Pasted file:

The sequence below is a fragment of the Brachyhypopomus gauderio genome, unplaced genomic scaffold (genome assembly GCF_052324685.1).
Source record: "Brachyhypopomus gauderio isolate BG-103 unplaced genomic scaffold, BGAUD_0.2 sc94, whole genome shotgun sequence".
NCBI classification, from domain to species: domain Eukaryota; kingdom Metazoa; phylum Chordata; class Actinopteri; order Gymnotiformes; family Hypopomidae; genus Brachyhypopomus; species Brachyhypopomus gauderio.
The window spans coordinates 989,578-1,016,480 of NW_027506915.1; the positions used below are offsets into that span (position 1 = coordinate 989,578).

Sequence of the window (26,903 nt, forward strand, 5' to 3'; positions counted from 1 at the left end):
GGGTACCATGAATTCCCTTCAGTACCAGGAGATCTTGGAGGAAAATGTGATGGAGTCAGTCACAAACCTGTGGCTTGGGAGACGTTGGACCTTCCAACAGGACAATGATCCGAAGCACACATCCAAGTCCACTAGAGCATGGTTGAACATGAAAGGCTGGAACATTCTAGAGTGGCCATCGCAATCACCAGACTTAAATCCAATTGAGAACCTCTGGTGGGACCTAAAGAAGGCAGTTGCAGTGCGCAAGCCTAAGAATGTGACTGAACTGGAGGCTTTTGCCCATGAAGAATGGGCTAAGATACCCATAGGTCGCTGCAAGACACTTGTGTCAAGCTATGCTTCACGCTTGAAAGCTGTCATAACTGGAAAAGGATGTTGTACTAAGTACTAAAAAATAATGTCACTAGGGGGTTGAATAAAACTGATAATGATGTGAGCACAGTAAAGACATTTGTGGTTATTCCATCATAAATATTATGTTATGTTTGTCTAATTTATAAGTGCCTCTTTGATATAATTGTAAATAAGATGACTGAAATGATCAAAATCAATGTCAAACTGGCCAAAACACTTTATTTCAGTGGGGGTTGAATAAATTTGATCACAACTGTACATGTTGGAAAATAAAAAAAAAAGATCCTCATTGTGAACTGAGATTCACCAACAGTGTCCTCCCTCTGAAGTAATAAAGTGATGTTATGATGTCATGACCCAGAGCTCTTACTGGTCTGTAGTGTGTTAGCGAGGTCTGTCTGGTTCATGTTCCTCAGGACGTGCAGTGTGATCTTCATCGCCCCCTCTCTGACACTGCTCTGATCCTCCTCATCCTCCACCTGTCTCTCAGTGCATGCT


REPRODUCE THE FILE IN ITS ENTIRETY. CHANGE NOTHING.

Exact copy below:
The sequence below is a fragment of the Brachyhypopomus gauderio genome, unplaced genomic scaffold (genome assembly GCF_052324685.1).
Source record: "Brachyhypopomus gauderio isolate BG-103 unplaced genomic scaffold, BGAUD_0.2 sc94, whole genome shotgun sequence".
NCBI classification, from domain to species: domain Eukaryota; kingdom Metazoa; phylum Chordata; class Actinopteri; order Gymnotiformes; family Hypopomidae; genus Brachyhypopomus; species Brachyhypopomus gauderio.
The window spans coordinates 989,578-1,016,480 of NW_027506915.1; the positions used below are offsets into that span (position 1 = coordinate 989,578).

Sequence of the window (26,903 nt, forward strand, 5' to 3'; positions counted from 1 at the left end):
GGGTACCATGAATTCCCTTCAGTACCAGGAGATCTTGGAGGAAAATGTGATGGAGTCAGTCACAAACCTGTGGCTTGGGAGACGTTGGACCTTCCAACAGGACAATGATCCGAAGCACACATCCAAGTCCACTAGAGCATGGTTGAACATGAAAGGCTGGAACATTCTAGAGTGGCCATCGCAATCACCAGACTTAAATCCAATTGAGAACCTCTGGTGGGACCTAAAGAAGGCAGTTGCAGTGCGCAAGCCTAAGAATGTGACTGAACTGGAGGCTTTTGCCCATGAAGAATGGGCTAAGATACCCATAGGTCGCTGCAAGACACTTGTGTCAAGCTATGCTTCACGCTTGAAAGCTGTCATAACTGGAAAAGGATGTTGTACTAAGTACTAAAAAATAATGTCACTAGGGGGTTGAATAAAACTGATAATGATGTGAGCACAGTAAAGACATTTGTGGTTATTCCATCATAAATATTATGTTATGTTTGTCTAATTTATAAGTGCCTCTTTGATATAATTGTAAATAAGATGACTGAAATGATCAAAATCAATGTCAAACTGGCCAAAACACTTTATTTCAGTGGGGGTTGAATAAATTTGATCACAACTGTACATGTTGGAAAATAAAAAAAAAAGATCCTCATTGTGAACTGAGATTCACCAACAGTGTCCTCCCTCTGAAGTAATAAAGTGATGTTATGATGTCATGACCCAGAGCTCTTACTGGTCTGTAGTGTGTTAGCGAGGTCTGTCTGGTTCATGTTCCTCAGGACGTGCAGTGTGATCTTCATCGCCCCCTCTCTGACACTGCTCTGATCCTCCTCATCCTCCACCTGTCTCTCAGTGCATGCT